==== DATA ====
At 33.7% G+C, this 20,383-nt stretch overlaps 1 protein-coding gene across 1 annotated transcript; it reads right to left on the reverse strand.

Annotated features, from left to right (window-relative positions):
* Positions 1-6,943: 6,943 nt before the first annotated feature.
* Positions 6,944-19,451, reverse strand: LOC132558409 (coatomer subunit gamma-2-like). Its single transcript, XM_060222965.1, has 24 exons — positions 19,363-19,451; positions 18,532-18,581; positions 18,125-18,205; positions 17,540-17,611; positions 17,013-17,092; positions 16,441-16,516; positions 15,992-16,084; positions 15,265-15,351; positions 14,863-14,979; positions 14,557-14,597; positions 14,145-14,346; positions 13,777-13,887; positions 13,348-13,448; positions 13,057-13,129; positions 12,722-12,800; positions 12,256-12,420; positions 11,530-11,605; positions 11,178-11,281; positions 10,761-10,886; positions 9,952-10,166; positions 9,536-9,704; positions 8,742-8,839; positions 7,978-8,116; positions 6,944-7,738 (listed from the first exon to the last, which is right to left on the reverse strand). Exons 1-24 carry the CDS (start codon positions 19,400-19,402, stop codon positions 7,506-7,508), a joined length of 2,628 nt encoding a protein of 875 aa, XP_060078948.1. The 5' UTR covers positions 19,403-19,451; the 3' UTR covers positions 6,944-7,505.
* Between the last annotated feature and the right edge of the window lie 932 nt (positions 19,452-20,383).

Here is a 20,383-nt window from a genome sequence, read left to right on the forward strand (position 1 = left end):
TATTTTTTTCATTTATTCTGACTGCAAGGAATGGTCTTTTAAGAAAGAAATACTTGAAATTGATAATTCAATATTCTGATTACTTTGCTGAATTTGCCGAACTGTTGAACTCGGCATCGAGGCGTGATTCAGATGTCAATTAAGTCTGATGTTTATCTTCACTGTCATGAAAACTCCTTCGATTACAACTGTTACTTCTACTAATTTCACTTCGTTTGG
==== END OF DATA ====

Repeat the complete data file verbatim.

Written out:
At 33.7% G+C, this 20,383-nt stretch overlaps 1 protein-coding gene across 1 annotated transcript; it reads right to left on the reverse strand.

Annotated features, from left to right (window-relative positions):
* Positions 1-6,943: 6,943 nt before the first annotated feature.
* Positions 6,944-19,451, reverse strand: LOC132558409 (coatomer subunit gamma-2-like). Its single transcript, XM_060222965.1, has 24 exons — positions 19,363-19,451; positions 18,532-18,581; positions 18,125-18,205; positions 17,540-17,611; positions 17,013-17,092; positions 16,441-16,516; positions 15,992-16,084; positions 15,265-15,351; positions 14,863-14,979; positions 14,557-14,597; positions 14,145-14,346; positions 13,777-13,887; positions 13,348-13,448; positions 13,057-13,129; positions 12,722-12,800; positions 12,256-12,420; positions 11,530-11,605; positions 11,178-11,281; positions 10,761-10,886; positions 9,952-10,166; positions 9,536-9,704; positions 8,742-8,839; positions 7,978-8,116; positions 6,944-7,738 (listed from the first exon to the last, which is right to left on the reverse strand). Exons 1-24 carry the CDS (start codon positions 19,400-19,402, stop codon positions 7,506-7,508), a joined length of 2,628 nt encoding a protein of 875 aa, XP_060078948.1. The 5' UTR covers positions 19,403-19,451; the 3' UTR covers positions 6,944-7,505.
* Between the last annotated feature and the right edge of the window lie 932 nt (positions 19,452-20,383).

Here is a 20,383-nt window from a genome sequence, read left to right on the forward strand (position 1 = left end):
TATTTTTTTCATTTATTCTGACTGCAAGGAATGGTCTTTTAAGAAAGAAATACTTGAAATTGATAATTCAATATTCTGATTACTTTGCTGAATTTGCCGAACTGTTGAACTCGGCATCGAGGCGTGATTCAGATGTCAATTAAGTCTGATGTTTATCTTCACTGTCATGAAAACTCCTTCGATTACAACTGTTACTTCTACTAATTTCACTTCGTTTGG